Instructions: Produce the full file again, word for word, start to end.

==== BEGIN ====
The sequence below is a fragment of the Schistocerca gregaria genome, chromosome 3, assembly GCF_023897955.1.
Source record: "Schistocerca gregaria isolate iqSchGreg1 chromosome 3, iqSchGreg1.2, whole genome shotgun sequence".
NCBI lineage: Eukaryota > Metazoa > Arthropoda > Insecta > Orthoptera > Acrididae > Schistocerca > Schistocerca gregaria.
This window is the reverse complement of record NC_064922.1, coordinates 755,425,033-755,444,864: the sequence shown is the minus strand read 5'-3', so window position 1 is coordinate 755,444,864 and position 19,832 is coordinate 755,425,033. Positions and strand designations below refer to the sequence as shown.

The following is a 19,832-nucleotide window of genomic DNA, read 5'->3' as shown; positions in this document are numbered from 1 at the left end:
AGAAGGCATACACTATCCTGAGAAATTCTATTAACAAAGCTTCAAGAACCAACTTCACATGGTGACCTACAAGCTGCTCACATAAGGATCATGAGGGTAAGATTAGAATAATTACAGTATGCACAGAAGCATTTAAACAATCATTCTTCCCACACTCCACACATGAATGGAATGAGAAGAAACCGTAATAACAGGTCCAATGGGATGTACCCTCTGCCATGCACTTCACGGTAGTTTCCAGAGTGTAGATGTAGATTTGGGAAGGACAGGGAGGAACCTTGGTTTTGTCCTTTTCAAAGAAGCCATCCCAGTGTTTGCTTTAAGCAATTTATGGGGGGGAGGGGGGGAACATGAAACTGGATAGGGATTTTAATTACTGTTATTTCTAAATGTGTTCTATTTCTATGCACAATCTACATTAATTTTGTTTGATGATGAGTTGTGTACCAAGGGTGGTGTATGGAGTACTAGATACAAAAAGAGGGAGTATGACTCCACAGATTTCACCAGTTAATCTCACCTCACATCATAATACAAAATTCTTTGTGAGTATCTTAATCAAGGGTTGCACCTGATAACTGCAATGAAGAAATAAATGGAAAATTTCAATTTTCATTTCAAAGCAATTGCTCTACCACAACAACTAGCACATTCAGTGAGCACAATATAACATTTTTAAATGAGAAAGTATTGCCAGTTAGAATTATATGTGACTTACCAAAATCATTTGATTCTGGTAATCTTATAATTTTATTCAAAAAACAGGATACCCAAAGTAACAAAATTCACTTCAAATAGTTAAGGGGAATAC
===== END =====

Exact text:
The sequence below is a fragment of the Schistocerca gregaria genome, chromosome 3, assembly GCF_023897955.1.
Source record: "Schistocerca gregaria isolate iqSchGreg1 chromosome 3, iqSchGreg1.2, whole genome shotgun sequence".
NCBI lineage: Eukaryota > Metazoa > Arthropoda > Insecta > Orthoptera > Acrididae > Schistocerca > Schistocerca gregaria.
This window is the reverse complement of record NC_064922.1, coordinates 755,425,033-755,444,864: the sequence shown is the minus strand read 5'-3', so window position 1 is coordinate 755,444,864 and position 19,832 is coordinate 755,425,033. Positions and strand designations below refer to the sequence as shown.

The following is a 19,832-nucleotide window of genomic DNA, read 5'->3' as shown; positions in this document are numbered from 1 at the left end:
AGAAGGCATACACTATCCTGAGAAATTCTATTAACAAAGCTTCAAGAACCAACTTCACATGGTGACCTACAAGCTGCTCACATAAGGATCATGAGGGTAAGATTAGAATAATTACAGTATGCACAGAAGCATTTAAACAATCATTCTTCCCACACTCCACACATGAATGGAATGAGAAGAAACCGTAATAACAGGTCCAATGGGATGTACCCTCTGCCATGCACTTCACGGTAGTTTCCAGAGTGTAGATGTAGATTTGGGAAGGACAGGGAGGAACCTTGGTTTTGTCCTTTTCAAAGAAGCCATCCCAGTGTTTGCTTTAAGCAATTTATGGGGGGGAGGGGGGGAACATGAAACTGGATAGGGATTTTAATTACTGTTATTTCTAAATGTGTTCTATTTCTATGCACAATCTACATTAATTTTGTTTGATGATGAGTTGTGTACCAAGGGTGGTGTATGGAGTACTAGATACAAAAAGAGGGAGTATGACTCCACAGATTTCACCAGTTAATCTCACCTCACATCATAATACAAAATTCTTTGTGAGTATCTTAATCAAGGGTTGCACCTGATAACTGCAATGAAGAAATAAATGGAAAATTTCAATTTTCATTTCAAAGCAATTGCTCTACCACAACAACTAGCACATTCAGTGAGCACAATATAACATTTTTAAATGAGAAAGTATTGCCAGTTAGAATTATATGTGACTTACCAAAATCATTTGATTCTGGTAATCTTATAATTTTATTCAAAAAACAGGATACCCAAAGTAACAAAATTCACTTCAAATAGTTAAGGGGAATAC